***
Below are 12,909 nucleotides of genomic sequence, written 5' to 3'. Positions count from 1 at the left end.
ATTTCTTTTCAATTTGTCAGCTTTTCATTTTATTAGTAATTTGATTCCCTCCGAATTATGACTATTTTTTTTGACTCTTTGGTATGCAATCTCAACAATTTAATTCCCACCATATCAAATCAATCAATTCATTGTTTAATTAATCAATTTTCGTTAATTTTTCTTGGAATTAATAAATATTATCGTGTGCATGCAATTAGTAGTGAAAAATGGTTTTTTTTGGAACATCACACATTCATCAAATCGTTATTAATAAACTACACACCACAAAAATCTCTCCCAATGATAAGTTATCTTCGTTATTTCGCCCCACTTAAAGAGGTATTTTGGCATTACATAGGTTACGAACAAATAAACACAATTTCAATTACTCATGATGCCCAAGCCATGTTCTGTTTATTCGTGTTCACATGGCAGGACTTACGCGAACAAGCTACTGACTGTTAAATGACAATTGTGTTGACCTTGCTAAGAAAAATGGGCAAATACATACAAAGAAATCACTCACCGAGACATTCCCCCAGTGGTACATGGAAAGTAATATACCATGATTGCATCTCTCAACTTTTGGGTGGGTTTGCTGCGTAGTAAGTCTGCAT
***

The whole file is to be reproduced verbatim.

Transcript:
Below are 12,909 nucleotides of genomic sequence, written 5' to 3'. Positions count from 1 at the left end.
ATTTCTTTTCAATTTGTCAGCTTTTCATTTTATTAGTAATTTGATTCCCTCCGAATTATGACTATTTTTTTTGACTCTTTGGTATGCAATCTCAACAATTTAATTCCCACCATATCAAATCAATCAATTCATTGTTTAATTAATCAATTTTCGTTAATTTTTCTTGGAATTAATAAATATTATCGTGTGCATGCAATTAGTAGTGAAAAATGGTTTTTTTTGGAACATCACACATTCATCAAATCGTTATTAATAAACTACACACCACAAAAATCTCTCCCAATGATAAGTTATCTTCGTTATTTCGCCCCACTTAAAGAGGTATTTTGGCATTACATAGGTTACGAACAAATAAACACAATTTCAATTACTCATGATGCCCAAGCCATGTTCTGTTTATTCGTGTTCACATGGCAGGACTTACGCGAACAAGCTACTGACTGTTAAATGACAATTGTGTTGACCTTGCTAAGAAAAATGGGCAAATACATACAAAGAAATCACTCACCGAGACATTCCCCCAGTGGTACATGGAAAGTAATATACCATGATTGCATCTCTCAACTTTTGGGTGGGTTTGCTGCGTAGTAAGTCTGCAT